Asuncion Our last day in Asuncion was typical of those for past Organizing Forum delegations. We were only in-country for a week, and now, as our clock wound down and the airlines were calling. we had discovered other groups, neighborhoods and projects that we would have loved to visit and meet, but only learned about through our early meetings.
These trips are humbling. New countries have to be approached with an open mind to understand the different challenges other groups face. We come to a country usually without any of us ever having visited, and we leave knowing that we still know little but starting to understand what we could only have imagined before coming. There are also “ah-ha” moments when we may have missed critical understandings, having not asked the right question or enough of them. We walk the balance beam, wanting to get to the nuts and bolts of their work, but also grateful for their time and sensitive to their challenges.
For example, in our excellent conversation with the Banco Alimentos, it never occurred to us that all of their distribution was through charities affiliated with the Catholic Church. Learning about Habitat for Humanity Paraguay’s contract to assist in the resettlement of one-thousand families in Barrio San Francisco, talking later to Oxfam Paraguay and others, though they were supportive of Habitat in general, clearly the resettlement and the lack of voice by residents was a critical and contentious issue.
We met with two very interesting NGOs based in Paraguay who had long histories and were undoubtedly pillars of what outsiders and some insiders would define as civil society. Both of them were wholly funded by international bodies whether USAID or the European Union or French, German, and Spanish governmentally-funded bodies. We can’t rush to judgement. As organizers we know information and self-interest is powerful, and every issue is complicated.
Semillas para la Democracia or Seeds for Democracy had two primary purposes. One was assisting in the refugee resettlement process by helping refugees access applications and services. The other was broadly civic engagement, sort of a League of Women Voters of Paraguay, including a strong gender focus. They were interested in making the judiciary more accountable and generally had played a strong role with others in getting an open records law passed. A key interest in their lobbying was trying to establish “open primaries” that would take parties out of their dominant role in elections. When a point was raised about whether that advanced democracy or not, the director conceded it was controversial, and there were pros and cons.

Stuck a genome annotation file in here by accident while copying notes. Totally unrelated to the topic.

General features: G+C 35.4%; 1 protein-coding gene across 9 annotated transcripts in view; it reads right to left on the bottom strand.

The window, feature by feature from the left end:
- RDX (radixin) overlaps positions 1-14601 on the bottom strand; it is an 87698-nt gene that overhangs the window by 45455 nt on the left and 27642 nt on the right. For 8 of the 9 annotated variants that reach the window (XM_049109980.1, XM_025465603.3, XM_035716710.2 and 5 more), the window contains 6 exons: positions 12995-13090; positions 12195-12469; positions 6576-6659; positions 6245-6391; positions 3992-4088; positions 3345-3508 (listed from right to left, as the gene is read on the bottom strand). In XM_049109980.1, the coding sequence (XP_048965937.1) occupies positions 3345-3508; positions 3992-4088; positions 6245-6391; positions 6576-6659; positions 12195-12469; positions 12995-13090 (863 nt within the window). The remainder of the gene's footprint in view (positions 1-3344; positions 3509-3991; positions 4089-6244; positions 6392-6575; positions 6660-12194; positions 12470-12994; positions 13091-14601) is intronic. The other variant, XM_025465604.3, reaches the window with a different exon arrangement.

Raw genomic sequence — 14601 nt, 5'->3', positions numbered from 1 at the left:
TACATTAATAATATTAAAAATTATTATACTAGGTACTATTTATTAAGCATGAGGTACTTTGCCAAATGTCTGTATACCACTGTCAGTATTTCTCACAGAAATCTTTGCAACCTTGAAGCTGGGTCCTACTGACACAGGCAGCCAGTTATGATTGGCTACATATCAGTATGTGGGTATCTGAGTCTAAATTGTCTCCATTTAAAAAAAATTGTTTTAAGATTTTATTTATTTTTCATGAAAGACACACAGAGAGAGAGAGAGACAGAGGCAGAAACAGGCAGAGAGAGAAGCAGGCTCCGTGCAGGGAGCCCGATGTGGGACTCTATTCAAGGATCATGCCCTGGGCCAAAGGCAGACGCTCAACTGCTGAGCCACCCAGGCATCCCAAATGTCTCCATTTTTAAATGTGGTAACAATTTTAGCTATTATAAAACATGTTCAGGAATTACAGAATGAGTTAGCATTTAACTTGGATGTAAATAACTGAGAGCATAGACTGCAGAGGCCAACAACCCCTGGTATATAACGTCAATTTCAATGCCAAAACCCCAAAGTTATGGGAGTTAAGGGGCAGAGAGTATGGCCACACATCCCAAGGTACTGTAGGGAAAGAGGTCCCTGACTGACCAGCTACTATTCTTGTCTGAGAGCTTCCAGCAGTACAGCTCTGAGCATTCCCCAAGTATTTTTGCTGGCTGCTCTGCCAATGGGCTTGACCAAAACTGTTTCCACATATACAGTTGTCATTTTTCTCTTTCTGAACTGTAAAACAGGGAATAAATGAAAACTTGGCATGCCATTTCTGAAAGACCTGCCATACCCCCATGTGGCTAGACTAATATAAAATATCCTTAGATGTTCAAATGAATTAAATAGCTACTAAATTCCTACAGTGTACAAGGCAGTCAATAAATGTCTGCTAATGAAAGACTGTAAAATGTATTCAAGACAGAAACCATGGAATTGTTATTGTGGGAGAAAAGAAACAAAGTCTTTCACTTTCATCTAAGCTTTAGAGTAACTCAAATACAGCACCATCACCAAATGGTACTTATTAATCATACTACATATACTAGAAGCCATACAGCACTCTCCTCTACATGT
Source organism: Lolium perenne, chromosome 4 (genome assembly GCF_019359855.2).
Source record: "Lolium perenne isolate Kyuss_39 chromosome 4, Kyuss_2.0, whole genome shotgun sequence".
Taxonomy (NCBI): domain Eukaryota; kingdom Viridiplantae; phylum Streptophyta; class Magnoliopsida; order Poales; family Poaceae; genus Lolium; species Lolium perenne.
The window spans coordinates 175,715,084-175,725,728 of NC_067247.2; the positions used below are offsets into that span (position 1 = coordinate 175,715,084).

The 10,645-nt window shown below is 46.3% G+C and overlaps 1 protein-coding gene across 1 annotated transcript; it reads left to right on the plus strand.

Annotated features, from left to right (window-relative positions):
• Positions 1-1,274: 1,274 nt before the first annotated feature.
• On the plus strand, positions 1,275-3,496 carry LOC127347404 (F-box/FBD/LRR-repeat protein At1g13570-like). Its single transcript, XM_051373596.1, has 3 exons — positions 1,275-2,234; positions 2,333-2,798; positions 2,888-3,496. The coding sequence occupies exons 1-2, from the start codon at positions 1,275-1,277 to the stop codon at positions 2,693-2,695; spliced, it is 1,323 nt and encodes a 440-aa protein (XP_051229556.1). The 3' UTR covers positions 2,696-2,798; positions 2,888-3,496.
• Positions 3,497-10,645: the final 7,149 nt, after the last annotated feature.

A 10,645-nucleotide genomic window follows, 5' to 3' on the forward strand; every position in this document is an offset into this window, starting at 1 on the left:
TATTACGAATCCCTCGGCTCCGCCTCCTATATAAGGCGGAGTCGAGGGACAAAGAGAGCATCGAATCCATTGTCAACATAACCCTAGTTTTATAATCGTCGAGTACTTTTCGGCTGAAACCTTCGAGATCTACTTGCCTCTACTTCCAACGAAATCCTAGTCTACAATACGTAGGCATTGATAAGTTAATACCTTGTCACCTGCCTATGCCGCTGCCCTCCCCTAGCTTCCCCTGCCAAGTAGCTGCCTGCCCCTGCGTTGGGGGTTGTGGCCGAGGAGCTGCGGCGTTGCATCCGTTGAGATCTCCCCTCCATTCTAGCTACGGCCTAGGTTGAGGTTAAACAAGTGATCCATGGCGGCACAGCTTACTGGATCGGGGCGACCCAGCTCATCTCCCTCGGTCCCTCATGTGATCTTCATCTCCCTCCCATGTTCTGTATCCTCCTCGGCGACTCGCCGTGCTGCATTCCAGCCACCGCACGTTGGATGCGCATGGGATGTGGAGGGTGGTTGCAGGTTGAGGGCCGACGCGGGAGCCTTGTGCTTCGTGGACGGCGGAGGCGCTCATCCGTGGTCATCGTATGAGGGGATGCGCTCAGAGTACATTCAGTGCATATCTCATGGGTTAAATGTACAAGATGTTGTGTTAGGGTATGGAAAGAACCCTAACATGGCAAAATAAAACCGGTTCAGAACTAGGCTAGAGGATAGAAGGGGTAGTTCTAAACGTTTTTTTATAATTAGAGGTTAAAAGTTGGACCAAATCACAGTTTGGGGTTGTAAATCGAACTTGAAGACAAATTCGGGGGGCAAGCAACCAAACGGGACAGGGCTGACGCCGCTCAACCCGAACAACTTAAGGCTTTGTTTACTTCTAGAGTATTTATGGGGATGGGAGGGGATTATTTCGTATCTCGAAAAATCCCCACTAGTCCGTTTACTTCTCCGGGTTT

Decidamos or We Decide had a dozen staff on similar research and advocacy projects. They gave us a detailed briefing of the state of income and poverty in the country and how it ranked compared to other Latin American countries in terms of indirect taxes, informal workers, percentage of the population on social security, and other critical indices of the health and well-being of the population. Paraguay was a leader for all the wrong reasons. Land was terribly concentrated, particularly exacerbated by the dictatorship when more than 5 million hectares were transferred secretly between Strasser, the dictator, and the generals he depended on for his continued power. Another million hectares were transferred in a similar way without transparency or fair value even after 1989 and the end of the dictatorship. When asked, it was clear that Decidamos might tell stories of disputes around the country with campesinos demanding land reform, but this was not an issue that was a focus of their own lobbying or litigation or anyone else’s among the large NGOs. Their big campaign was pushing for more taxes since the top rate for income and corporate tax was only 10% for each, the lowest in South America and one of the lowest in the world.
It was hard to tell if these were popular issues with Paraguayans or key items that found traction with the local elites and big international donors, who were the only source of their funds and arbiters of accountability. In most cases their projects were overtly political, even as they declared themselves apolitical and nonpartisan.
We were not the only ones walking a tricky balancing beam in their country.